DRAFTING PLANNING MEMOS FOR LLC FORMATION CLIENTS

By , September 14, 2010 4:30 pm

I’ve spent much of the last 17 years forming LLCs for clients.  If there are two things I’ve learned from this experience, they are as follows: 

  • First, it’s indispensable that clients understand at least the basic rules that will govern their LLCs, and especially those concerning contributions, allocations, distributions, events of dissociation, buy-sells, fiduciary rights and duties, and dispute resolution.  If they don’t understand these rules, then once their LLC is formed, they can unsuspectingly step into a lot of holes.  And if they do, they’ll blame you.
  • Second, most clients hate to learn LLC rules by reading drafts of LLC operating agreements.  Even in relatively simple deals involving multi-member LLCs, these agreements, if they are well-drafted, are likely to be 30 or 40 pages long and replete with unavoidable technical terms.  Even for lawyers, reading 30- or 40- page agreements can be a real pain.  And even operating agreements for single-member LLCs should normally run to 10 or 15 pages.

But I think there’s a very effective way to address the dislike most clients have for the demanding process of reviewing drafts of operating agreements.  It’s what I call planning memos.  I highly recommend you consider the use of these memos.

Planning memos should normally do the following:

  • They should explain the purpose of the operating agreement in question.
  • They should explain in plain English key LLC terms and concepts such as “allocation,” “distribution,” “event of dissociation,” “fiduciary rule,” and “charging order protections.”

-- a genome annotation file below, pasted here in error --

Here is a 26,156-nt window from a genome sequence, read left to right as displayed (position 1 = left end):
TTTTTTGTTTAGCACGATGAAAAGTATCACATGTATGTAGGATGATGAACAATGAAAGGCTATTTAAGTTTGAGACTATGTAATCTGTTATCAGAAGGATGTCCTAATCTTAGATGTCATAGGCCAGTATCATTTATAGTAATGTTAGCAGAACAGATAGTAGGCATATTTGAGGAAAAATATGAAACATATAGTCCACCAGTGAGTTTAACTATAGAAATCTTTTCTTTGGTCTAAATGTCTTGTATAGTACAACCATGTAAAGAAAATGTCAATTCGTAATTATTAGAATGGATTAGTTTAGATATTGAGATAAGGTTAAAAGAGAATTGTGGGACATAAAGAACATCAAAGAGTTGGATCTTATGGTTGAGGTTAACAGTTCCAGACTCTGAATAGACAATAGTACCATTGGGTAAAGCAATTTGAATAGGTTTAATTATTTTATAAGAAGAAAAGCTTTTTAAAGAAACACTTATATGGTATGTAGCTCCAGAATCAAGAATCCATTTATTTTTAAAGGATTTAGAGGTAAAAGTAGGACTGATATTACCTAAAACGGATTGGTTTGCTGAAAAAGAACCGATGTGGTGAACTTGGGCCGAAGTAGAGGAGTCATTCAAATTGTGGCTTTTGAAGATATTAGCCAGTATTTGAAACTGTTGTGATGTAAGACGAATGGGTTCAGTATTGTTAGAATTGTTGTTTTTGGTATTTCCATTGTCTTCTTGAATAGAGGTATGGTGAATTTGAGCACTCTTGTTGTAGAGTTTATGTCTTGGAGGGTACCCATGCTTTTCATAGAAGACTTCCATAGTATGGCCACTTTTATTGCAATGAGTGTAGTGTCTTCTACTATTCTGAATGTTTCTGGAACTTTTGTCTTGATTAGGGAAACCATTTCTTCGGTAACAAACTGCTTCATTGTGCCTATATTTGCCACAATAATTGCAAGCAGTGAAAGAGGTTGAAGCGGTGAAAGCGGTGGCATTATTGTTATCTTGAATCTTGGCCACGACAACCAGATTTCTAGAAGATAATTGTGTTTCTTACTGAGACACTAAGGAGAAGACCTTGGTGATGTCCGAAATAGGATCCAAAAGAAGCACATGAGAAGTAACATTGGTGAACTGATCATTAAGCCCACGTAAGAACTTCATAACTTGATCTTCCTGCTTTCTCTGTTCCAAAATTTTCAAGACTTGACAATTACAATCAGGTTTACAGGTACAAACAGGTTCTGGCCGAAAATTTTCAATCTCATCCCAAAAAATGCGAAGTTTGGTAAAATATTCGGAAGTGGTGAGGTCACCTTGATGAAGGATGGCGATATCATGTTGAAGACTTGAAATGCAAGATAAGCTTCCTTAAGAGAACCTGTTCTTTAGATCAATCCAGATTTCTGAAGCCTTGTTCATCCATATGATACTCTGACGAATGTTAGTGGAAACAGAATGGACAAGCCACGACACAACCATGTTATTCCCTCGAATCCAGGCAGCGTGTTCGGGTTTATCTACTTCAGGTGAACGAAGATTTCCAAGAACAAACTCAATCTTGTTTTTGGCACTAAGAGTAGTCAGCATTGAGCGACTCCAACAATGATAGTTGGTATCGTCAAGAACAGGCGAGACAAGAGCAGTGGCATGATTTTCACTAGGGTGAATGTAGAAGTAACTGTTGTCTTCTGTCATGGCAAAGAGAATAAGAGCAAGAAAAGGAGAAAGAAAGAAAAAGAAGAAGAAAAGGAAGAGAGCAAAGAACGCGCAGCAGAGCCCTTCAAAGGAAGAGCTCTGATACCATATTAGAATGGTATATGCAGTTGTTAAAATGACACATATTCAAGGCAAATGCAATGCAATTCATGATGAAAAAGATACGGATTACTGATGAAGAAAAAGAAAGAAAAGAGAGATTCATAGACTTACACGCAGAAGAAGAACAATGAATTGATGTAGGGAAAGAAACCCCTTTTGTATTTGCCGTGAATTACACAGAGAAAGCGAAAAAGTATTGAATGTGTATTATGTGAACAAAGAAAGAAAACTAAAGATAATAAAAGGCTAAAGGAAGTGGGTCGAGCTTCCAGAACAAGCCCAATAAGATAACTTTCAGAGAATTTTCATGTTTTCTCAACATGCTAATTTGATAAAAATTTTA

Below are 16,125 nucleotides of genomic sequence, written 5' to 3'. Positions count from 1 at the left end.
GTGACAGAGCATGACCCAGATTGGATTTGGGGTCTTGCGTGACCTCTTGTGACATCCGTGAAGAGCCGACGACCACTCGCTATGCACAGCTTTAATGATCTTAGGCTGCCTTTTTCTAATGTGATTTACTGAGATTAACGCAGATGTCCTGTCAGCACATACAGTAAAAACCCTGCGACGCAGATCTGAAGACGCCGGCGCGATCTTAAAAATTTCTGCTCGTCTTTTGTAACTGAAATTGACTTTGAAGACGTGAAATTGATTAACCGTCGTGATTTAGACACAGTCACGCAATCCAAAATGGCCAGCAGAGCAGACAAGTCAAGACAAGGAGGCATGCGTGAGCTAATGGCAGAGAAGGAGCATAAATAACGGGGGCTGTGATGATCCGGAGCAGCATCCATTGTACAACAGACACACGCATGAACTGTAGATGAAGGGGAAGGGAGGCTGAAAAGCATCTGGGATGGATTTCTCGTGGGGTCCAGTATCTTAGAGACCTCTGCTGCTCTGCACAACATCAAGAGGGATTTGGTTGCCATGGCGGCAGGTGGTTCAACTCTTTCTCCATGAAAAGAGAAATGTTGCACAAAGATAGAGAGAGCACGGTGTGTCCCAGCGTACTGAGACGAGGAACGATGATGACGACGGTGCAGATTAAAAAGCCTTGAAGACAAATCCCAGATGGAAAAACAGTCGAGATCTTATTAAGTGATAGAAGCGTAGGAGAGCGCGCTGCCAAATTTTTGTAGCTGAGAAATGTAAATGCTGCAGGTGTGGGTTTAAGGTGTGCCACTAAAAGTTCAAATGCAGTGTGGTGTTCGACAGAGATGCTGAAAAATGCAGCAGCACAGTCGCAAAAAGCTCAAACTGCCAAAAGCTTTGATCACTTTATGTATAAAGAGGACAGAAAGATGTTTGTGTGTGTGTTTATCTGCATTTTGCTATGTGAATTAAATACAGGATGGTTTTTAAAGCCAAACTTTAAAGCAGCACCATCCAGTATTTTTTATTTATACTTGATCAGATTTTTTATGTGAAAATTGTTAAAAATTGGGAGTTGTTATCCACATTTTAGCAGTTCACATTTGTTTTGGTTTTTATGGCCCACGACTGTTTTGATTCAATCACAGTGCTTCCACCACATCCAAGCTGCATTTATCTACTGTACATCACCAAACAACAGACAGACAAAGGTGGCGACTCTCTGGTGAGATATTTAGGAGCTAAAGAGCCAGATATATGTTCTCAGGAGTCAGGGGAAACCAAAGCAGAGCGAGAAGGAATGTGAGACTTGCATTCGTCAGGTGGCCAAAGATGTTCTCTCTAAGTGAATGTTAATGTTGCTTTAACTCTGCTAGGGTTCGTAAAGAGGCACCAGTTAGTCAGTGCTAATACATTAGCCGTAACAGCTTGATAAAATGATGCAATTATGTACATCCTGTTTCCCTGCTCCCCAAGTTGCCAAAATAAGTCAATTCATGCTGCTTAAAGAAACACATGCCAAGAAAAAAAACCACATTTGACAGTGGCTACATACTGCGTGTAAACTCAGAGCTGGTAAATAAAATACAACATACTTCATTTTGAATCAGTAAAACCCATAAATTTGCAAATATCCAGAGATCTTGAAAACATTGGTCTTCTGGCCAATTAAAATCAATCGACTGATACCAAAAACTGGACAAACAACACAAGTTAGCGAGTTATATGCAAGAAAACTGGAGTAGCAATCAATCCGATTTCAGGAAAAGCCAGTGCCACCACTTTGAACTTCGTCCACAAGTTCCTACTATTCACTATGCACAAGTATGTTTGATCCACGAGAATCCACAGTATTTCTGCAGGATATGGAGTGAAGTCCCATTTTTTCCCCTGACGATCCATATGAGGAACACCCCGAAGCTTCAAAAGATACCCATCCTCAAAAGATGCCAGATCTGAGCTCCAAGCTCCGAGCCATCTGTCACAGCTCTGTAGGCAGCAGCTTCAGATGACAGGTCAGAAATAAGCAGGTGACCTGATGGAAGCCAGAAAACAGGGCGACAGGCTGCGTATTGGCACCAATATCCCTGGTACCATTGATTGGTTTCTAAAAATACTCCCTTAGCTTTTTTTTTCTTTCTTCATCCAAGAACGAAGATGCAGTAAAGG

• They should identify all of the LLC business organization law issues, the other legal issues and the federal and state tax issues likely to be important to your clients.
  • They should identify the main alternatives available to your clients for resolving each of these issues.
  • They should recommend the alternatives you believe to be best for your clients and should state the reasons for your belief.

Needless to say, while planning memos are much easier for most LLC formation clients to review and digest than operating agreements, writing them is often a hard job; it’s time-consuming; and it adds significantly to the legal fees your clients will have to pay you.  But I find that at least half of my LLC formation clients are willing to pay these extra fees; and in my experience, once they’ve read your memo, these clients are glad they paid you to write it.

Here’s a final major benefit of planning memos:  In addition to providing a useful tool for clients and earning you some deserved additional income, you’ll almost always find that the very process of drafting them helps you identify legal and tax issues you’d otherwise have overlooked.

One Response to “DRAFTING PLANNING MEMOS FOR LLC FORMATION CLIENTS”

  1. Great post John. I completely agree with you on the value of the Planning Memorandum. I tell the students in Business Planning and Lawyering Skills III about these documents and their utility, and I even send them to your treatise for examples and discussion. I have had them draft one on occasion in Business Planning. These are one of the many things that I tell them about that I also tell them fits in the category of “what I wish I had done more of in practice but didn’t!”

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